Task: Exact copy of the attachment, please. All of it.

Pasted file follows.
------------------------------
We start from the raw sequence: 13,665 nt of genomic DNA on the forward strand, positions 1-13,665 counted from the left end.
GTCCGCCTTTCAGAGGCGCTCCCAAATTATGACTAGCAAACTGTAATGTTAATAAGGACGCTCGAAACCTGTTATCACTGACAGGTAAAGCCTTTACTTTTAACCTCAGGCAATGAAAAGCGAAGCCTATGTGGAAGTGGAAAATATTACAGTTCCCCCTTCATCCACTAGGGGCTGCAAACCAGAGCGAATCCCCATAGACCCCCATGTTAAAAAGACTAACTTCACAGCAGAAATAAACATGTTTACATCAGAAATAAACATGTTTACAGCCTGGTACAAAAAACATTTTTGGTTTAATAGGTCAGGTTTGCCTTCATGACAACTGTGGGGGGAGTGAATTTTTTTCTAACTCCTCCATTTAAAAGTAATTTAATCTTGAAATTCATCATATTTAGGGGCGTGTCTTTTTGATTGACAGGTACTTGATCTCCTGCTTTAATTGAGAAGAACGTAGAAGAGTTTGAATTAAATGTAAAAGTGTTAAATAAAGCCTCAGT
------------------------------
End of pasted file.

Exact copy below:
We start from the raw sequence: 13,665 nt of genomic DNA on the forward strand, positions 1-13,665 counted from the left end.
GTCCGCCTTTCAGAGGCGCTCCCAAATTATGACTAGCAAACTGTAATGTTAATAAGGACGCTCGAAACCTGTTATCACTGACAGGTAAAGCCTTTACTTTTAACCTCAGGCAATGAAAAGCGAAGCCTATGTGGAAGTGGAAAATATTACAGTTCCCCCTTCATCCACTAGGGGCTGCAAACCAGAGCGAATCCCCATAGACCCCCATGTTAAAAAGACTAACTTCACAGCAGAAATAAACATGTTTACATCAGAAATAAACATGTTTACAGCCTGGTACAAAAAACATTTTTGGTTTAATAGGTCAGGTTTGCCTTCATGACAACTGTGGGGGGAGTGAATTTTTTTCTAACTCCTCCATTTAAAAGTAATTTAATCTTGAAATTCATCATATTTAGGGGCGTGTCTTTTTGATTGACAGGTACTTGATCTCCTGCTTTAATTGAGAAGAACGTAGAAGAGTTTGAATTAAATGTAAAAGTGTTAAATAAAGCCTCAGT